Via Ally’s 10-Q

Ally and its subsidiaries, including Ally Bank, are or may become involved from time to time in reviews, investigations, and proceedings (both formal and informal), and information-gathering requests, by government and self-regulatory agencies, including the FRB, FDIC, Utah Department of Financial Institutions (UDFI), Consumer Financial Protection Bureau (CFPB), U.S. Department of Justice (DOJ), SEC, and the Federal Trade Commission regarding their respective operations.

Such requests currently include subpoenas from each of the SEC and the DOJ. The subpoenas and document requests from the SEC include information covering a wide range of mortgage-related matters, and the subpoenas received from the DOJ include a broad request for documentation and other information in connection with its investigations of potential fraud and other potential legal violations related to mortgage-backed securities, as well as the origination and/or underwriting of mortgage loans.

In addition, we recently received a document request from the SEC in connection with itsinvestigation related to subprime automotive finance and related securitization activities.

Further, in December 2013, Ally Financial Inc. and Ally Bank entered into Consent Orders issued by the CFPB and the DOJ pertaining to the allegation of disparate impact in the automotive finance business, which resulted in a $98 million charge in the fourth quarter of 2013. The Consent Orders require Ally to create a compliance plan addressing, at a minimum, the communication of Ally’s expectations of Equal Credit Opportunity Act compliance to dealers, maintenance of Ally’s existing limits on dealer finance income for contracts acquired by Ally, and monitoring for potential discrimination both at the dealer level and within our portfolio of contracts acquired across all dealers. Ally formed a compliance committee consisting of certain Ally and Ally Bank directors to oversee Ally’s execution of the Consent Orders’ terms. Failure to achieve certain remediation targets could result in the payment of additional amounts in the future.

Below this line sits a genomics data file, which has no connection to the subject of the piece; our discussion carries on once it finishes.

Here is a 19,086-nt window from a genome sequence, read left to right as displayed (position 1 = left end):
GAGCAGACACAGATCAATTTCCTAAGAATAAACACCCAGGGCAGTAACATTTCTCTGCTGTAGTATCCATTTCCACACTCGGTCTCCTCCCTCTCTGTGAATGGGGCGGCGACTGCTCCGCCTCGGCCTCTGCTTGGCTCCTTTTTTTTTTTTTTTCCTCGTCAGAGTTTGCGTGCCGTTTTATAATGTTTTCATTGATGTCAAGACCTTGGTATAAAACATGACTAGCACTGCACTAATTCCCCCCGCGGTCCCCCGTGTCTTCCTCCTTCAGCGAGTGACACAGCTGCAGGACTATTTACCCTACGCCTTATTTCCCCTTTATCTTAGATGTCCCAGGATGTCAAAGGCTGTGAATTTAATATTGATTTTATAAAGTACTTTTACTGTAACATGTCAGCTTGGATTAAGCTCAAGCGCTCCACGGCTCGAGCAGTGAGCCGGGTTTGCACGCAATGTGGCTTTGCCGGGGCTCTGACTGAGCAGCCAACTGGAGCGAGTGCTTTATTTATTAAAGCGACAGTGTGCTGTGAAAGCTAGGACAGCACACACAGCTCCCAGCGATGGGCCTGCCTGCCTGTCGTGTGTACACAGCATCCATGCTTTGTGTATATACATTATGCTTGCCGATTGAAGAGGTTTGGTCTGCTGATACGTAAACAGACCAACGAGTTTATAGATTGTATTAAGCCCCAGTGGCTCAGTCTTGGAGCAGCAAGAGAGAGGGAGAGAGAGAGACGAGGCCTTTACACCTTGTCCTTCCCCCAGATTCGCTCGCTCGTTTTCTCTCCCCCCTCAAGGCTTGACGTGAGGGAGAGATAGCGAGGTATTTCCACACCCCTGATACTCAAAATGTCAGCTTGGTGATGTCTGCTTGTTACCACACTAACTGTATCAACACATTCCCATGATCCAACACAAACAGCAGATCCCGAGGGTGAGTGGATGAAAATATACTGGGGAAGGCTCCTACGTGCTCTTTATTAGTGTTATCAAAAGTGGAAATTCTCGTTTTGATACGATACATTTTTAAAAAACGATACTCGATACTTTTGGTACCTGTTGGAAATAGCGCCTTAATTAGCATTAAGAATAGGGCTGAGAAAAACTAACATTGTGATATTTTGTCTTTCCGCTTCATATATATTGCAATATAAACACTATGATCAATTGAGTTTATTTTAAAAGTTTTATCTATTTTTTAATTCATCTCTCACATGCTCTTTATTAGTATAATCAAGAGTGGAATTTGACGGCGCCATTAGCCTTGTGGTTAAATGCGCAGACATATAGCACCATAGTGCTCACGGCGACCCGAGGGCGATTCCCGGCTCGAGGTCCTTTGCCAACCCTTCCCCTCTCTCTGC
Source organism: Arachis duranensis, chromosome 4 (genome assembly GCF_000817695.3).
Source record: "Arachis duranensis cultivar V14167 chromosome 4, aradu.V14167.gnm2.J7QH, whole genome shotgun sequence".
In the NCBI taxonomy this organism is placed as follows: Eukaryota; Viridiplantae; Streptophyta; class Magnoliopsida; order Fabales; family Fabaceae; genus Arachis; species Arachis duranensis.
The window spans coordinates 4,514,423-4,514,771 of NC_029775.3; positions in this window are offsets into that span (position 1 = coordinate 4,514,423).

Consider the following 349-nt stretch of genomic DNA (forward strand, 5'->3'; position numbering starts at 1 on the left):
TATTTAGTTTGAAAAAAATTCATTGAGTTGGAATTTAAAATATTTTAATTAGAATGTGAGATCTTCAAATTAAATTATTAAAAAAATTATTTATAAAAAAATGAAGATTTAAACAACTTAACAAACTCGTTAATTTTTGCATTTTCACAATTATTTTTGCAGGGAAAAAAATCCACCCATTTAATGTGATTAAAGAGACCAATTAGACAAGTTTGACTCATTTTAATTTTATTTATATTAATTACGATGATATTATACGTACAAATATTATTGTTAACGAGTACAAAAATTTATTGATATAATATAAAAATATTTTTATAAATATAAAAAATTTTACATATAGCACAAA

Investigations, proceedings, regulatory actions, or information-gathering requests that Ally is, or may become, involved in may result in material adverse consequences including without limitation, adverse judgments, settlements, fines, penalties, injunctions, or other actions.

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And this comes on the heels of GM Financial’s admission of Subprime Auto Loan Probes (via Bloomberg)

Investigations of the subprime auto finance business are spreading as General Motors Co. (GM) said its lending arm received additional subpoenas seeking details of its underwriting practices.